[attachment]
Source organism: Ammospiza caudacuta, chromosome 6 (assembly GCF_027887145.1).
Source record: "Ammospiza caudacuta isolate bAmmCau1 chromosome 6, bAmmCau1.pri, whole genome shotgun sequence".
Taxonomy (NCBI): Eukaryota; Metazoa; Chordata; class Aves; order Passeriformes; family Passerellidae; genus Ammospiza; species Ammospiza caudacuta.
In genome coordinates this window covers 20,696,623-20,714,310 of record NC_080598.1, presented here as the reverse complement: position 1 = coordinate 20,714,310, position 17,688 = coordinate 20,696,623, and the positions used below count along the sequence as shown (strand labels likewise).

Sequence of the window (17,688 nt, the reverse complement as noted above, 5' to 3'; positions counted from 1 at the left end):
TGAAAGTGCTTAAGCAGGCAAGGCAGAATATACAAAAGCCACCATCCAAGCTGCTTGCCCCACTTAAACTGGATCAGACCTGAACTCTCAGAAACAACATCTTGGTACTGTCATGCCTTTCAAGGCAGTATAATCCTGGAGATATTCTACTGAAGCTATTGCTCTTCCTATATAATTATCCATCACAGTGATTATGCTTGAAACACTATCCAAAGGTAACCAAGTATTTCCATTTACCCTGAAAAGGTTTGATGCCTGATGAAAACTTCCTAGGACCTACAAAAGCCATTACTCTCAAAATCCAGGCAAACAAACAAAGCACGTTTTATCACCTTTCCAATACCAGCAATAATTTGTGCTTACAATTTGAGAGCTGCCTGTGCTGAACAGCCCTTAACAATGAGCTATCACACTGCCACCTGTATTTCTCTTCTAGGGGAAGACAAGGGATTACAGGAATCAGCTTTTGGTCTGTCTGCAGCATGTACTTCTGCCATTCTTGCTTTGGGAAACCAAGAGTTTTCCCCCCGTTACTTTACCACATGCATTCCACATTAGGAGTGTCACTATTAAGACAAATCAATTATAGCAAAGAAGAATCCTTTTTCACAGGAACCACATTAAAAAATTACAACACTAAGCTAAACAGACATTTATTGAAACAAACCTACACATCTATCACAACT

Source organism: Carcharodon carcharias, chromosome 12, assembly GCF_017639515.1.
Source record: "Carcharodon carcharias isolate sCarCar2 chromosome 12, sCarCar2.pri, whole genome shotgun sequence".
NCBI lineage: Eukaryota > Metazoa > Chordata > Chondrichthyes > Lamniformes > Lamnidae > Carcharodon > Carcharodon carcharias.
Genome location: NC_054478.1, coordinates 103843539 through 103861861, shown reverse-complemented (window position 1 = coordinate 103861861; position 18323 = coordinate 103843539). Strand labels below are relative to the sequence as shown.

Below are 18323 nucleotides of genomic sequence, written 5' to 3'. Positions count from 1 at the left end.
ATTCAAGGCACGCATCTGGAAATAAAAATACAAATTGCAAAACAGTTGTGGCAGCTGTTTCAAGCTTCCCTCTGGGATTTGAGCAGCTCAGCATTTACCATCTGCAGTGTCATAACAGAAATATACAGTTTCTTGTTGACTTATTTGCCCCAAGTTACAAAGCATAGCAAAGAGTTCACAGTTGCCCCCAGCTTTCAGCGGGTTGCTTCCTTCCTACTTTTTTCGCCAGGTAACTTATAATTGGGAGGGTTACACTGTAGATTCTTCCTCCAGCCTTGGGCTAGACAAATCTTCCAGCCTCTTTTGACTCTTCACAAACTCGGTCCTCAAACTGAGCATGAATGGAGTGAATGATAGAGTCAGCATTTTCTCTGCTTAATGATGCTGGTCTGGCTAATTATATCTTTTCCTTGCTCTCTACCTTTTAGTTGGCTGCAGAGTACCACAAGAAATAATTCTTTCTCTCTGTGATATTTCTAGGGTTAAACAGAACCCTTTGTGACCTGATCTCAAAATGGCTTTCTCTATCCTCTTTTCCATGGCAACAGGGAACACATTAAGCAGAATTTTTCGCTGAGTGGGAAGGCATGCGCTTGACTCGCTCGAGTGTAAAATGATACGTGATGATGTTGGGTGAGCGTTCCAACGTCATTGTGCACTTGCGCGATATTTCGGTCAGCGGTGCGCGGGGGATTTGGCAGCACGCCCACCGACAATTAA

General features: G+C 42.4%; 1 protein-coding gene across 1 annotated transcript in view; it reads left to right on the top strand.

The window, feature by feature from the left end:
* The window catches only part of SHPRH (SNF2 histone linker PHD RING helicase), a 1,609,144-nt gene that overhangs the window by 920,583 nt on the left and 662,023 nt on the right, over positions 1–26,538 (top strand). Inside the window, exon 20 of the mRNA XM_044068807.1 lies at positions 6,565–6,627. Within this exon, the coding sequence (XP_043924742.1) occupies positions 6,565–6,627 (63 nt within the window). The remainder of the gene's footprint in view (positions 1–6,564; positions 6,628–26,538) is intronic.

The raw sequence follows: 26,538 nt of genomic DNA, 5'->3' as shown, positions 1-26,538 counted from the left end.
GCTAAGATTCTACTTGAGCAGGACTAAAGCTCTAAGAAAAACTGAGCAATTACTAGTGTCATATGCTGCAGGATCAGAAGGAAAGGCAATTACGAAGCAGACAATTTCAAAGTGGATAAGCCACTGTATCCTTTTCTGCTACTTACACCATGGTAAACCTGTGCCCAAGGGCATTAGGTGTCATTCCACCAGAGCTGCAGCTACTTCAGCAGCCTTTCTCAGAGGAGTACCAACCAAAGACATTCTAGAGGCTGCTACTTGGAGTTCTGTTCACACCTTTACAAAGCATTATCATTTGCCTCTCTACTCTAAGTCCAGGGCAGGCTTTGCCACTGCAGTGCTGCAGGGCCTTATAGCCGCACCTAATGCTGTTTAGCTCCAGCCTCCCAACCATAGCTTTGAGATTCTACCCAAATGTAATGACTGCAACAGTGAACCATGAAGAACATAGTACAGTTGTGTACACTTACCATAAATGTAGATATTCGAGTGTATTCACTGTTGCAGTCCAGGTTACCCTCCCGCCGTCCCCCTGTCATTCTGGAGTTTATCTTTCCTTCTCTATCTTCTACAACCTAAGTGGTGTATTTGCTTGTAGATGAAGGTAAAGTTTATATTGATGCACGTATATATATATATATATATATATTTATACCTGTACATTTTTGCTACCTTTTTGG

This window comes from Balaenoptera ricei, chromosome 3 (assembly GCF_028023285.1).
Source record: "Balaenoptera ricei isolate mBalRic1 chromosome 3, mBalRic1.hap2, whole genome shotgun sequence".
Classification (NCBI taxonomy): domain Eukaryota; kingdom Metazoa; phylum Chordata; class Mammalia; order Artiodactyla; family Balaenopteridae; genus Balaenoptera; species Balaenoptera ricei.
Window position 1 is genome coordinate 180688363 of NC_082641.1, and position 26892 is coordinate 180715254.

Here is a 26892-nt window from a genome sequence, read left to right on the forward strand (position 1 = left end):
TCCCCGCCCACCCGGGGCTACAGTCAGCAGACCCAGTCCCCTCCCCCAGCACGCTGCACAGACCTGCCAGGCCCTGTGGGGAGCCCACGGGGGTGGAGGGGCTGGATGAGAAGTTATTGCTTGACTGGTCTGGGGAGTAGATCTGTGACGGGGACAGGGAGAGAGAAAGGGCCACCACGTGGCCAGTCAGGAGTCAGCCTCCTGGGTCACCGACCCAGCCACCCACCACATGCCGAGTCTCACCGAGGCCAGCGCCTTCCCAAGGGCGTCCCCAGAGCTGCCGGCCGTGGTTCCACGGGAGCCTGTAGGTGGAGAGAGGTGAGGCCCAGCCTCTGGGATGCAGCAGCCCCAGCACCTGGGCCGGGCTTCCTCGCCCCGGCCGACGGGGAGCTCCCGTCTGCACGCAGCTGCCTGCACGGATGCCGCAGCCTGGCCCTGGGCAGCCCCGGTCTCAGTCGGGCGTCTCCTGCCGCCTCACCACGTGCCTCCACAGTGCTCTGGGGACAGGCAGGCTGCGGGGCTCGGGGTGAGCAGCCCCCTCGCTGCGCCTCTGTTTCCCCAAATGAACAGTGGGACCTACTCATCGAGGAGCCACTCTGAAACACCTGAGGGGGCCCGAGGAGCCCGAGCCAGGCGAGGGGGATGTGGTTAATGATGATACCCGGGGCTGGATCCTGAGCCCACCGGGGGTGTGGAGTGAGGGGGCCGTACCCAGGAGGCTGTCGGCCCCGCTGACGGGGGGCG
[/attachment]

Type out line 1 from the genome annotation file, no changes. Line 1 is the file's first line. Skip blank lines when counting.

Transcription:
Source organism: Ammospiza caudacuta, chromosome 6 (assembly GCF_027887145.1).